If the lacrimal gland is found to be protruding from its usual lateral position under the orbital rim, simply suturing it back in position inside the orbital rim prevents postoperative fullness in the lateral aspect of the upper eyelid. This can be accomplished with an absorbable 5-0 suture such as polyglactin.

When the surgeon wishes to alter or emphasize the eyelid crease, a supratarsal fixation suturing technique is used to create adherence between the skin and underlying tissue. This may be accomplished by attaching the subcutaneous tissue at the lower aspect of the eyelid crease incision to the levator aponeurosis just above the tarsus. A longer-acting absorbable suture such as 6-0 polyglactin would be appropriate. Another technique that may be used is a full-thickness mattress suture through skin, orbicularis oculi, levator aponeurosis, and conjunctiva and then back out through conjunctiva, levator aponeurosis, orbicularis oculi, and the skin on the opposite side of the incision.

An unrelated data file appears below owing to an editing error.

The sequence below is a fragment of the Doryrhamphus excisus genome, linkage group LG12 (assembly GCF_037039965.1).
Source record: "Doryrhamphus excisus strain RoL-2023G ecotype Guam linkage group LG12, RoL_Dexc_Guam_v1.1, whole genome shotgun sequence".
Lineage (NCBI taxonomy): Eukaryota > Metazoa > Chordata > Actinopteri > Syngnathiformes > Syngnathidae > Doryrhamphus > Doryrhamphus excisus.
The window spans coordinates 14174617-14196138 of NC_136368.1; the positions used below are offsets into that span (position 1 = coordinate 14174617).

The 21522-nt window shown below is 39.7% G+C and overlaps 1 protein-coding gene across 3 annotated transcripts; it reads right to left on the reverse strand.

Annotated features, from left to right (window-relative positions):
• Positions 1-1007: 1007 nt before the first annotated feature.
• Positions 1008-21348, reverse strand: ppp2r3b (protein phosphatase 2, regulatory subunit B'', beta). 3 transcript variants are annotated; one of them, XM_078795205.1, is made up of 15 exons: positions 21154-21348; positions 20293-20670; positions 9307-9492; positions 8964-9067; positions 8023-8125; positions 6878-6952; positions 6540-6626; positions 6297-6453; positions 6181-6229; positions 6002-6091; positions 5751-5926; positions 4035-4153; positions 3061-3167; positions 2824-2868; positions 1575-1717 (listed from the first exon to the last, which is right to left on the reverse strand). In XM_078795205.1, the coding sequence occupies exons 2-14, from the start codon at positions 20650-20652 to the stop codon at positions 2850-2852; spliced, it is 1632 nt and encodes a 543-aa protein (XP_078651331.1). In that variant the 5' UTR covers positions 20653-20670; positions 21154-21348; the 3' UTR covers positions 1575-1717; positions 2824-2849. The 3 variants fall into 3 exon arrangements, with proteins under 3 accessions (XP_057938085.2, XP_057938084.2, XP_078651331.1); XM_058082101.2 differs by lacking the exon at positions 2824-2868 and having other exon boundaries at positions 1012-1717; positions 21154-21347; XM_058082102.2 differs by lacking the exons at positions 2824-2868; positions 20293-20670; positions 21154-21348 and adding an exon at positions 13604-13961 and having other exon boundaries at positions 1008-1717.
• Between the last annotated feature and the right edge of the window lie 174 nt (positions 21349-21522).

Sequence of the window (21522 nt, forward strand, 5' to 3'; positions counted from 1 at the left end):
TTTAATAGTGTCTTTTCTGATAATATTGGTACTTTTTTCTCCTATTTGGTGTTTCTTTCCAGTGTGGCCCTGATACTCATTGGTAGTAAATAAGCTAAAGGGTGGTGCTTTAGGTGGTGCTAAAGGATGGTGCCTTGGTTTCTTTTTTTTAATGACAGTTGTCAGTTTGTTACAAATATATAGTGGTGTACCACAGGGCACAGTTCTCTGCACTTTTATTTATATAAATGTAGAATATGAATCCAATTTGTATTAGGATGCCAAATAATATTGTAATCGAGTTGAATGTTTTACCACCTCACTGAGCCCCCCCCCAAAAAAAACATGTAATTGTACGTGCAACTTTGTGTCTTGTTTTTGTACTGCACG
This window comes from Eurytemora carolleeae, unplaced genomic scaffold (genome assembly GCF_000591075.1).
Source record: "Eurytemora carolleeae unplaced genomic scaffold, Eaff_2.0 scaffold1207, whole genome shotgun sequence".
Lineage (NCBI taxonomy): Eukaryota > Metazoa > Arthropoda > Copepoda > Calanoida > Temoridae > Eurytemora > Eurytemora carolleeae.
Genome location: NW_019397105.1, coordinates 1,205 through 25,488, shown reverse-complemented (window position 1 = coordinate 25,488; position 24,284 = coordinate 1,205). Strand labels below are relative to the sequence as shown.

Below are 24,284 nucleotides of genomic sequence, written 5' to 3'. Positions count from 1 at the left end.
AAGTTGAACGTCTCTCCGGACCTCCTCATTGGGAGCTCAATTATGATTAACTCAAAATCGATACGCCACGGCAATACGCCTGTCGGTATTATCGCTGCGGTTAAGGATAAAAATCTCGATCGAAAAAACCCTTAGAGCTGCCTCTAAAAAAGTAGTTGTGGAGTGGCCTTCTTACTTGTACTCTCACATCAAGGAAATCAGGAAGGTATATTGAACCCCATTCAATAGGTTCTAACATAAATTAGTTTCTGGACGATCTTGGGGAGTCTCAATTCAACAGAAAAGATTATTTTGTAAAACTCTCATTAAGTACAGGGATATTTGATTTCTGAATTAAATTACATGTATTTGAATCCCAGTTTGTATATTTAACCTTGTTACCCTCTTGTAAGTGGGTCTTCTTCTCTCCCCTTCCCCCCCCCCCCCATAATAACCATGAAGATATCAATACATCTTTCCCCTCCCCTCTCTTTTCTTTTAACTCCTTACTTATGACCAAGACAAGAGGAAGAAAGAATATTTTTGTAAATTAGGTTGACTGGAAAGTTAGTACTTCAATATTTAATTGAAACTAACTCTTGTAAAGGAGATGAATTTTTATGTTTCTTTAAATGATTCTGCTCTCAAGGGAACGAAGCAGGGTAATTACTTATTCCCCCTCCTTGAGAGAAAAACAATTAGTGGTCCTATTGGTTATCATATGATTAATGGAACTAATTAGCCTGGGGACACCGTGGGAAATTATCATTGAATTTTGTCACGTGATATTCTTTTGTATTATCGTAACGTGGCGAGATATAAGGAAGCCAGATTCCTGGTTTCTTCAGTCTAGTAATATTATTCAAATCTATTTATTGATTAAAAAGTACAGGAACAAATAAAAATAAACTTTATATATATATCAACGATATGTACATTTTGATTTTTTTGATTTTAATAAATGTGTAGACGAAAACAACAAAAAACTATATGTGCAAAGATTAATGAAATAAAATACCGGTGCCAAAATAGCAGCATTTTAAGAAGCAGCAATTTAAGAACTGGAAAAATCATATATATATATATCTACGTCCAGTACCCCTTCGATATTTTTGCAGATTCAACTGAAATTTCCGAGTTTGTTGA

A more rapidly absorbable suture such as 6-0 chromic gut should be used, and the corneal surface must be monitored when full-thickness eyelid crease reformation techniques are used. The crease reformation may also be incorporated into the skin closure by constantly or intermittently imbricating the levator aponeurosis between the passes that approximate the upper and lower skin edges. Permanent or absorbable sutures may be used for this type of lid crease reformation.

Different techniques of skin closure exist, and different materials may be used to create adherence of the incised skin edges. Commonly used materials include nonabsorbable sutures, such as 6-0 nylon or 6-0 polypropylene, in a running subcuticular fashion, interrupted fashion, or in an external running fashion. Another material frequently used is 6-0 fast-absorbing gut suture. The absorbable suture eliminates the discomfort of suture removal. Suture materials such as 6-0 polyglactin or 6-0 black silk have also been used for continuous closure of the skin incisions. All sutures are removed in 5–7 days. Tissue adhesives (glue) have been described as a closure technique for upper eyelid blepharoplasty incisions.